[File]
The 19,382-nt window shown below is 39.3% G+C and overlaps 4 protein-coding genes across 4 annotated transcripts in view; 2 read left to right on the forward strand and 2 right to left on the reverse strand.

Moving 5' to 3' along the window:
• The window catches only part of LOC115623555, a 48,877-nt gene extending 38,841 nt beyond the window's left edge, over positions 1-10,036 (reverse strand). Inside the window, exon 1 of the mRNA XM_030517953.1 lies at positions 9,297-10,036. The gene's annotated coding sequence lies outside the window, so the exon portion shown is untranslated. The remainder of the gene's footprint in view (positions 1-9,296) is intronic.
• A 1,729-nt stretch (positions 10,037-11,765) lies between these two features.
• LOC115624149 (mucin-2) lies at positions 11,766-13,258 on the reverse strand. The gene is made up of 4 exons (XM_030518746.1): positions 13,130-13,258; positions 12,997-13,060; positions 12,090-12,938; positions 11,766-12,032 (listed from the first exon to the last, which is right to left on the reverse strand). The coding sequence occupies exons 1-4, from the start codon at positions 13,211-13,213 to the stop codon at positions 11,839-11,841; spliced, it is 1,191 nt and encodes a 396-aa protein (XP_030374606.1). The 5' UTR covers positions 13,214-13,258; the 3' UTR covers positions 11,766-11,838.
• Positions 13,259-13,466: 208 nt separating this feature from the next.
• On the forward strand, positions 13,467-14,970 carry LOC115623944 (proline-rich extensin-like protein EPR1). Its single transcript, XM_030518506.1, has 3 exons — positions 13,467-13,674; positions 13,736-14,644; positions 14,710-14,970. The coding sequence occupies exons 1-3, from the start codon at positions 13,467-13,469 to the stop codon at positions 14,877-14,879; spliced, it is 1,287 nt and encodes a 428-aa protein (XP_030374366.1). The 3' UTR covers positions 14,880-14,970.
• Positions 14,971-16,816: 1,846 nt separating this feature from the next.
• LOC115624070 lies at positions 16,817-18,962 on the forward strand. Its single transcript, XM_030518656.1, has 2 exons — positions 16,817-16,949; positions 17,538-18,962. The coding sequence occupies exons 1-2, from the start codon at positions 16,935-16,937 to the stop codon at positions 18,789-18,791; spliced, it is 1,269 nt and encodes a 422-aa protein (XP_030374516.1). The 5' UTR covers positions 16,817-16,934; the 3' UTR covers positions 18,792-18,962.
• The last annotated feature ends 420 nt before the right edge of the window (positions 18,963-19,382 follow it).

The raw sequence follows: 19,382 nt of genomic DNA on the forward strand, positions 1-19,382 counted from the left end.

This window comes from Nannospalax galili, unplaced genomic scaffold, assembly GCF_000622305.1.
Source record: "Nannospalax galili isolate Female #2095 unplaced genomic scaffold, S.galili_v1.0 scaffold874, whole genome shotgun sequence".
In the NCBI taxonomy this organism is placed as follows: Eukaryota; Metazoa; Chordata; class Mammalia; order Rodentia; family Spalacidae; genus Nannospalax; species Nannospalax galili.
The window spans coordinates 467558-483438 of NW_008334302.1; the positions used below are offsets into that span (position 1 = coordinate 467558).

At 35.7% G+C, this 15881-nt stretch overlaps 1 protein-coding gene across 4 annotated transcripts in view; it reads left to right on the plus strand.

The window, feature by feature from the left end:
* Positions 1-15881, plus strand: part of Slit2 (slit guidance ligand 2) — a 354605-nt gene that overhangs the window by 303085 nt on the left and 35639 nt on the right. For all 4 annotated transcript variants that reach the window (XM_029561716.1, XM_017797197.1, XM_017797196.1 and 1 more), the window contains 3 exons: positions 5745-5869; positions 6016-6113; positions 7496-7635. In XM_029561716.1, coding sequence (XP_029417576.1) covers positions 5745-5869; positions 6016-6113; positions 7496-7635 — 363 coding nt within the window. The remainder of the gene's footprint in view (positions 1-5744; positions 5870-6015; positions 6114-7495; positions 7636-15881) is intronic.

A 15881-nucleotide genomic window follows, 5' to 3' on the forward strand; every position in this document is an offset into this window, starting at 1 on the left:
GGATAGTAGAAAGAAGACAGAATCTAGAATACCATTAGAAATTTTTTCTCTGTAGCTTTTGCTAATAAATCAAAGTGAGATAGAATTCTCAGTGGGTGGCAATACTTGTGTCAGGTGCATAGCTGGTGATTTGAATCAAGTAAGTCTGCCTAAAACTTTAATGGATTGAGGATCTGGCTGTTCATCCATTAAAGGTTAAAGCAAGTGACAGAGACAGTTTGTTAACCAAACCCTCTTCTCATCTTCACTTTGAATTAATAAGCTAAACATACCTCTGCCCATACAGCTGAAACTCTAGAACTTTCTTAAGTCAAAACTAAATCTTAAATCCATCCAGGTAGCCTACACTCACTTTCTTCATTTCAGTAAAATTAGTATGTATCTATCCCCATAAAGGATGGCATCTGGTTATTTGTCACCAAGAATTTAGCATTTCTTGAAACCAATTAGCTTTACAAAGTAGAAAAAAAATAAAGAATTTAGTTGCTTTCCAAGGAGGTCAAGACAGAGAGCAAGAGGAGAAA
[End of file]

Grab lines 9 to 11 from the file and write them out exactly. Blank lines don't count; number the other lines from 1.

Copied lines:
• LOC115624070 lies at positions 16,817-18,962 on the forward strand. Its single transcript, XM_030518656.1, has 2 exons — positions 16,817-16,949; positions 17,538-18,962. The coding sequence occupies exons 1-2, from the start codon at positions 16,935-16,937 to the stop codon at positions 18,789-18,791; spliced, it is 1,269 nt and encodes a 422-aa protein (XP_030374516.1). The 5' UTR covers positions 16,817-16,934; the 3' UTR covers positions 18,792-18,962.
• The last annotated feature ends 420 nt before the right edge of the window (positions 18,963-19,382 follow it).

The raw sequence follows: 19,382 nt of genomic DNA on the forward strand, positions 1-19,382 counted from the left end.